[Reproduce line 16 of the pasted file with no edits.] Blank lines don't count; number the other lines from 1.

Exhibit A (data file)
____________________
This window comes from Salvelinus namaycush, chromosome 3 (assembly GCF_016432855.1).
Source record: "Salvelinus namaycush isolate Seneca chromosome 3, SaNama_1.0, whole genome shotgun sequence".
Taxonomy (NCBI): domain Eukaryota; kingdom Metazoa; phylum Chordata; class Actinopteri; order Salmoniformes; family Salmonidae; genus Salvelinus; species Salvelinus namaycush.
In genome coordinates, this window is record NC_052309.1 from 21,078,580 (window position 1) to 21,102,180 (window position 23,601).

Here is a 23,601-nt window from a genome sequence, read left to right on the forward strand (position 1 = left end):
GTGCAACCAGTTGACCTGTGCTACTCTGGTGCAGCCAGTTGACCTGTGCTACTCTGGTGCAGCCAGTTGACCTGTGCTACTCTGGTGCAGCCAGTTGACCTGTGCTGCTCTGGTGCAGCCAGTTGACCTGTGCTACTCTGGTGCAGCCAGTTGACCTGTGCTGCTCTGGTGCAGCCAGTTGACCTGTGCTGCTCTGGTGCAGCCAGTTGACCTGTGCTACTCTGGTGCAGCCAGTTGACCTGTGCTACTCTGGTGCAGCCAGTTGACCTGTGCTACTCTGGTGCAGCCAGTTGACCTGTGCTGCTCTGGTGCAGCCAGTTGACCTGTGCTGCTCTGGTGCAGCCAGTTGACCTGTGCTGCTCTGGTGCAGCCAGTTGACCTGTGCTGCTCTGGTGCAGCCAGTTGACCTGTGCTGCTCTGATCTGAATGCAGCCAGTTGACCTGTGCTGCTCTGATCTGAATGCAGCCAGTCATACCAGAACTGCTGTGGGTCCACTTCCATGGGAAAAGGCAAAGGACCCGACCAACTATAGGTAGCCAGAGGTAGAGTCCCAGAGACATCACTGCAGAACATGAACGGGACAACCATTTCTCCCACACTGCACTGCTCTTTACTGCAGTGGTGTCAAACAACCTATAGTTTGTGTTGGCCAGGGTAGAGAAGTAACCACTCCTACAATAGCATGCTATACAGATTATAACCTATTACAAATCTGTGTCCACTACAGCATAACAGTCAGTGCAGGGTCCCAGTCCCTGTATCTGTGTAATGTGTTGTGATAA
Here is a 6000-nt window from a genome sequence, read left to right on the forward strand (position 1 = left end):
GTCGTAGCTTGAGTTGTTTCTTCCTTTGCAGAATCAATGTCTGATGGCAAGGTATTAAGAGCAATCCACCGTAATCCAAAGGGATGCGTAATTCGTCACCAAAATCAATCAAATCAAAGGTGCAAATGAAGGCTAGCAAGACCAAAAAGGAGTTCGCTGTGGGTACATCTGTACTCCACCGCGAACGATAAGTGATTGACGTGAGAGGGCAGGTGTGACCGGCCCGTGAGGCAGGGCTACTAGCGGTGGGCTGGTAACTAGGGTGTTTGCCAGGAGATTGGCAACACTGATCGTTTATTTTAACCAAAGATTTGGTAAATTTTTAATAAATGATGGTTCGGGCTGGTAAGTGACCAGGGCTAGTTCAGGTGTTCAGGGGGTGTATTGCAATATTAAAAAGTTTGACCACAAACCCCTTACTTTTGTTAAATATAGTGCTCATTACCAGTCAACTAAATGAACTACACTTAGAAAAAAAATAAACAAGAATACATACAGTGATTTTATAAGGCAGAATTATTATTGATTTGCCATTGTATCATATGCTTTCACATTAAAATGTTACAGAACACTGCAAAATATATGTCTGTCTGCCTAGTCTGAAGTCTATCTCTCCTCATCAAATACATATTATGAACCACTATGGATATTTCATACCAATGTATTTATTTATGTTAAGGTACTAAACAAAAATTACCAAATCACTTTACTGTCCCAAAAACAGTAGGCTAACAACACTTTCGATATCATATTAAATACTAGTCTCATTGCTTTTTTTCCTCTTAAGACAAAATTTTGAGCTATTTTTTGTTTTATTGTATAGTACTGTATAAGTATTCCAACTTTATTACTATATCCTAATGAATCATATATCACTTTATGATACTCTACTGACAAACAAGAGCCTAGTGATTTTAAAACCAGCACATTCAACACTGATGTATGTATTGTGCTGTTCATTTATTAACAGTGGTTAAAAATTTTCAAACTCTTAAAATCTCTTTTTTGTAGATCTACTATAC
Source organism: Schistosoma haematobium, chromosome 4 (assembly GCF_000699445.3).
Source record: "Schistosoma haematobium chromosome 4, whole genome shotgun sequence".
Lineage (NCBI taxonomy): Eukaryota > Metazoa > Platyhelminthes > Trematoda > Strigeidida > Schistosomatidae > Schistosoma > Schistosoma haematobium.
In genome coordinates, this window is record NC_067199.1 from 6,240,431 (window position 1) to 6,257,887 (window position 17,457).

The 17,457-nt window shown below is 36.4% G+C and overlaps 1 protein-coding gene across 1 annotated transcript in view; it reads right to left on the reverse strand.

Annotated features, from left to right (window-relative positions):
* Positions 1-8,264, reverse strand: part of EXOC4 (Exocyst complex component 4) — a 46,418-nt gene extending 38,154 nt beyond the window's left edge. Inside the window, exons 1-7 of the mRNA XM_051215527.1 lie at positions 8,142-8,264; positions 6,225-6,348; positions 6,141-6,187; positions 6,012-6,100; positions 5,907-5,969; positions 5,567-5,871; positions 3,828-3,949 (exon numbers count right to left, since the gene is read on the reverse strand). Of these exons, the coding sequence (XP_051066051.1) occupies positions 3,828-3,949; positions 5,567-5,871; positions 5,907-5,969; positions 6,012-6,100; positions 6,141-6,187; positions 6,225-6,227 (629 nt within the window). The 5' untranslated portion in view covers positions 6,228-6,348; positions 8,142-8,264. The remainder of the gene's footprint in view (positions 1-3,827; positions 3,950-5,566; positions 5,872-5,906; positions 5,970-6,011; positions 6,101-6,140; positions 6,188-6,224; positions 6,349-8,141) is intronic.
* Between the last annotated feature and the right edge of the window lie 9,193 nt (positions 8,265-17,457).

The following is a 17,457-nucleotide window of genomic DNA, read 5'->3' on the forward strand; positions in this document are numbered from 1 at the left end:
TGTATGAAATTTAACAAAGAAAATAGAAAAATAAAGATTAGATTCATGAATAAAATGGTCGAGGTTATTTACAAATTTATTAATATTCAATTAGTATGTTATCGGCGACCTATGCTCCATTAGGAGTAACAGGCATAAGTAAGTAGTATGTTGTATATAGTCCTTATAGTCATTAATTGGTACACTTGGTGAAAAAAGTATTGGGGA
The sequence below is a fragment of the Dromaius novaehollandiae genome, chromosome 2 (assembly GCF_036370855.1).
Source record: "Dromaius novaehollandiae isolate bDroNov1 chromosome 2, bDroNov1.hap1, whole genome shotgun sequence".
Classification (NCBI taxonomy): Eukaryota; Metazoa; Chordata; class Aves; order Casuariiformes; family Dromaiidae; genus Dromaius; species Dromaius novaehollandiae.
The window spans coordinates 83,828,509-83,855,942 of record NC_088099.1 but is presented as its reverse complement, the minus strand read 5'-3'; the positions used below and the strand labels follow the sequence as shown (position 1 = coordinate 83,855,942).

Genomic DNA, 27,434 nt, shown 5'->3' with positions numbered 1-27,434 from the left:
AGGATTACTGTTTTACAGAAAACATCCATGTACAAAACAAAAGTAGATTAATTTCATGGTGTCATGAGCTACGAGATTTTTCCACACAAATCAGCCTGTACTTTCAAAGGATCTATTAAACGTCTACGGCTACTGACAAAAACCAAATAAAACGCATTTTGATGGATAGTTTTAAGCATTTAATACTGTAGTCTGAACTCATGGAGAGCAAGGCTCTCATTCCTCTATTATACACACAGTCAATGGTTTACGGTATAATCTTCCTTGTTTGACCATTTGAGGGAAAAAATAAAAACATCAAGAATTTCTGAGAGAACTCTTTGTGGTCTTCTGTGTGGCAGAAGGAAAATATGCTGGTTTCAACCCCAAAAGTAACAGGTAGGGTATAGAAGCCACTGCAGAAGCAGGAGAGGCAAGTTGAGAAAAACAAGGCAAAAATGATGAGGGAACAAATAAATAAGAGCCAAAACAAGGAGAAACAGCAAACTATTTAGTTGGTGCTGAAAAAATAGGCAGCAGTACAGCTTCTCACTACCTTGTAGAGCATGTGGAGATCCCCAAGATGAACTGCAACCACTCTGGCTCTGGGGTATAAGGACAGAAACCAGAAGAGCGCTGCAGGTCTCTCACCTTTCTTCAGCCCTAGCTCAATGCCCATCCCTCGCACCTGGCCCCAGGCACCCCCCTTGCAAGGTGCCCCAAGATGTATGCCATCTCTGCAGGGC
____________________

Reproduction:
* Between the last annotated feature and the right edge of the window lie 9,193 nt (positions 8,265-17,457).